Not surprisingly the next 30 years post this article produced the biggest stock market rally with S&P 500 delivering a staggering 1225% return.

Investing is a hard Game

Given below are some Excerpts from an article by “microcapclub.com” titled “Ïnvesting is hard”

On June 30th  1997, Amazon.com was trading at a split adjusted $1.50 per share and was valued at $7000 Mn. That day the stock traded 228,900 shares in a range of $1.48-$1.59. I’m sure someone traded in and out of a great business that day, not knowing that the stock was about to up 1,000X.

Bernard Baruch once said. “Nobody ever lost money taking a profit”. I don’t know about that> Investing is hard.

On April 1st 1976, Steve Jobs, Steve Wozniak, and Ronald Wayne founded Apple. Wayne drew the first Apple logo, wrote the three men’s original partnership agreement, and wrote the Apple 1 manual. Jobs and Wozniak each owned 45% and Wayne 10%. Two weeks later, he sold his 10% interest for $800. This 10% interest would be worth $90 billion today. He was closer than anyone to the visionaries of Apple, and he still sold.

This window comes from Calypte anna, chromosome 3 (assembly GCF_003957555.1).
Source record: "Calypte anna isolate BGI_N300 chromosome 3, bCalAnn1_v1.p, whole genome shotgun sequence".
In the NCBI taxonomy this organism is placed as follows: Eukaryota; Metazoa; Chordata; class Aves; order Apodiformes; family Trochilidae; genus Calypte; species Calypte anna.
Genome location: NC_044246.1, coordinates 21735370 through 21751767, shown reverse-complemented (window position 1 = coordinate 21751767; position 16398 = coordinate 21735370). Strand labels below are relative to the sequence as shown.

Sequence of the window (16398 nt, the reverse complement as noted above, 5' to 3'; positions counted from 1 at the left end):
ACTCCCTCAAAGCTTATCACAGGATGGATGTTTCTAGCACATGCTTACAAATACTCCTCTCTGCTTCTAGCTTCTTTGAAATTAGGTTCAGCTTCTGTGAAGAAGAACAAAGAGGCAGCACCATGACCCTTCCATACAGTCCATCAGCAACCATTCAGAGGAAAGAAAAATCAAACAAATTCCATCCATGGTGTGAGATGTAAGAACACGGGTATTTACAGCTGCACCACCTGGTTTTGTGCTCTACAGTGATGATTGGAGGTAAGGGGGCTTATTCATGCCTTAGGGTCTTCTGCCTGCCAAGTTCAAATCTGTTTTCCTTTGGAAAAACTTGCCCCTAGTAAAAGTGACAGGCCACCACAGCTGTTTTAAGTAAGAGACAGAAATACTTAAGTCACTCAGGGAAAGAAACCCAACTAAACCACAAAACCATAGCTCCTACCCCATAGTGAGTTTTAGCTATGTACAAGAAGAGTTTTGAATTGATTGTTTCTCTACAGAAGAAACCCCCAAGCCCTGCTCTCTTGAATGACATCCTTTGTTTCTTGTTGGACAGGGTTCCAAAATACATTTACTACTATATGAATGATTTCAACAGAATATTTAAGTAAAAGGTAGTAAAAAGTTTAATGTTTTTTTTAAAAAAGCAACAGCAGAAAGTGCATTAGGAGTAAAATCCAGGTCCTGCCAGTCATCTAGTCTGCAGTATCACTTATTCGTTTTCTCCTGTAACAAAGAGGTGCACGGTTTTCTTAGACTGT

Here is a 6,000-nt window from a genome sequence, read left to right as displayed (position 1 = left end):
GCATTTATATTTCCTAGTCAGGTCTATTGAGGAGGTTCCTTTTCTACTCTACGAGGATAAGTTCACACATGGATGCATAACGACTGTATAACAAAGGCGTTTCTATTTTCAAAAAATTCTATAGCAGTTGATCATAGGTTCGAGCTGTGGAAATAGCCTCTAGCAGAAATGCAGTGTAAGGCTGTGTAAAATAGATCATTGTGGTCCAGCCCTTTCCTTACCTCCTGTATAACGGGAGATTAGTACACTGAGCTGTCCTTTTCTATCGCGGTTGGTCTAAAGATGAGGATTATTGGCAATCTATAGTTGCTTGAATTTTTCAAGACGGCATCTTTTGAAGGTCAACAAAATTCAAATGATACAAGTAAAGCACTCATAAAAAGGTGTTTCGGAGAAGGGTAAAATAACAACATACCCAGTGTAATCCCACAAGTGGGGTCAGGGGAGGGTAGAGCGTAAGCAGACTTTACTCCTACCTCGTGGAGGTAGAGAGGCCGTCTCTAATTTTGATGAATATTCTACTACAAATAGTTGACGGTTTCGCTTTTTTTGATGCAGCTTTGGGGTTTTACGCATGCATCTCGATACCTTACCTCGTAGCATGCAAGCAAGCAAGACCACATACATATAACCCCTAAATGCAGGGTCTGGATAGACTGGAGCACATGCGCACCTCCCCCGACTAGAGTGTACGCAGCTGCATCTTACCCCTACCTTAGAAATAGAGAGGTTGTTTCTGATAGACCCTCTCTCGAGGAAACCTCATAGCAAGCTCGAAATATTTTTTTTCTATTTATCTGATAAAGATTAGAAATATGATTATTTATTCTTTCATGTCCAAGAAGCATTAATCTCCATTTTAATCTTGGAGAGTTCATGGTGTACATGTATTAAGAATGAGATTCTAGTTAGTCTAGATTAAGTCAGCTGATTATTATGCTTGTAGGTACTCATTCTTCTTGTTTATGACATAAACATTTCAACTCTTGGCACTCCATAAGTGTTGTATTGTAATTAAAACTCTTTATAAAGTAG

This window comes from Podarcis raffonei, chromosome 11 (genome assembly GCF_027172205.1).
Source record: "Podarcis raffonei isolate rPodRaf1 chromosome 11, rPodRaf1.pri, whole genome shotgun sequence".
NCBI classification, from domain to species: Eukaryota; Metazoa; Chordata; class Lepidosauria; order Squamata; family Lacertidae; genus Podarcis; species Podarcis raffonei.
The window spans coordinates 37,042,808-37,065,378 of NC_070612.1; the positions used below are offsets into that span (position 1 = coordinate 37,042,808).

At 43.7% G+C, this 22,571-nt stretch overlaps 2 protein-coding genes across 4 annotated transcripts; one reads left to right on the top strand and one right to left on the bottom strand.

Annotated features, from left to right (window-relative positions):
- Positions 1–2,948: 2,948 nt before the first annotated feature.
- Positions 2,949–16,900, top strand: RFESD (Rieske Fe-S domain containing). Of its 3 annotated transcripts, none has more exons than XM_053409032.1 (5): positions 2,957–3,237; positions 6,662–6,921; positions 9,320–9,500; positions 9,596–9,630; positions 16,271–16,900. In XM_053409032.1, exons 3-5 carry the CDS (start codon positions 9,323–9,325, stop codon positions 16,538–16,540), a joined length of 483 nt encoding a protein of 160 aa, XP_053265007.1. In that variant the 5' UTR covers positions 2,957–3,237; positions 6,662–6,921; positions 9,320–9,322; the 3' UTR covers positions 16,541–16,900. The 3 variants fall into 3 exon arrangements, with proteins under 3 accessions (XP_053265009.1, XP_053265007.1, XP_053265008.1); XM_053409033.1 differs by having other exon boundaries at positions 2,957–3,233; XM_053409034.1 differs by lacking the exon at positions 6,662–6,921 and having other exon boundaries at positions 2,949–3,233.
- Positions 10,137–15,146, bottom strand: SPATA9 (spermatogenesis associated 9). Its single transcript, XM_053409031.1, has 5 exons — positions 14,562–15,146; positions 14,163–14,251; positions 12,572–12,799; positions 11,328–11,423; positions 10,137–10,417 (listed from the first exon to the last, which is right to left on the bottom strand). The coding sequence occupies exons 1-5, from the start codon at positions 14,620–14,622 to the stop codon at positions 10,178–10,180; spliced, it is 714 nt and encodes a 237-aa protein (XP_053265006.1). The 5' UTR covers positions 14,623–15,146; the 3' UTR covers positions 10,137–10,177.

It doesn’t matter how close you are to a story. Investing is hard.

In 1963, American’s smoked so many cigarettes that it was equivalent to every adult in the United States smoking over half a pack a day. 43% of American adults were active smokers. By 2014, this number dropped to 18%. But the Altria stock is up 71,000%

Sometimes the facts mislead us. Investing is hard.

Issac Newton & South Sea

“Back in the spring of 1720, Sir Isaac Newton owned shares in the South Sea Company, the hottest stock in England. Sensing that the market was getting out of hand, the great physicist muttered that he ‘could calculate the motions of the heavenly bodies, but not the madness of the people.’ Newton dumped his South Sea shares, pocketing a 100% profit totaling £7,000. But just months later, swept up in the wild enthusiasm of the market, Newton jumped back in at a much higher price – and lost £20,000 (or more than $3 million in [2002-2003’s] money.

A prime example of how even the smartest of human being are not immune to “behavioural mistakes”.

What does all of the above tells us

Even though data tells us that markets always goes up in the long term, in the short to medium-term, it goes both up and down.

However the nature of markets is such that it could stay up and keep going up as well as stay down and keep going down longer than you can anticipate thereby creating depressing and exuberant emotions to drive decision-making

Behavior, Behavior, Behavior

  • The Mutual Fund inflows in Indian MF in January 2018 was INR 23,000 crores and the same number for December 2018 is 6600 crores;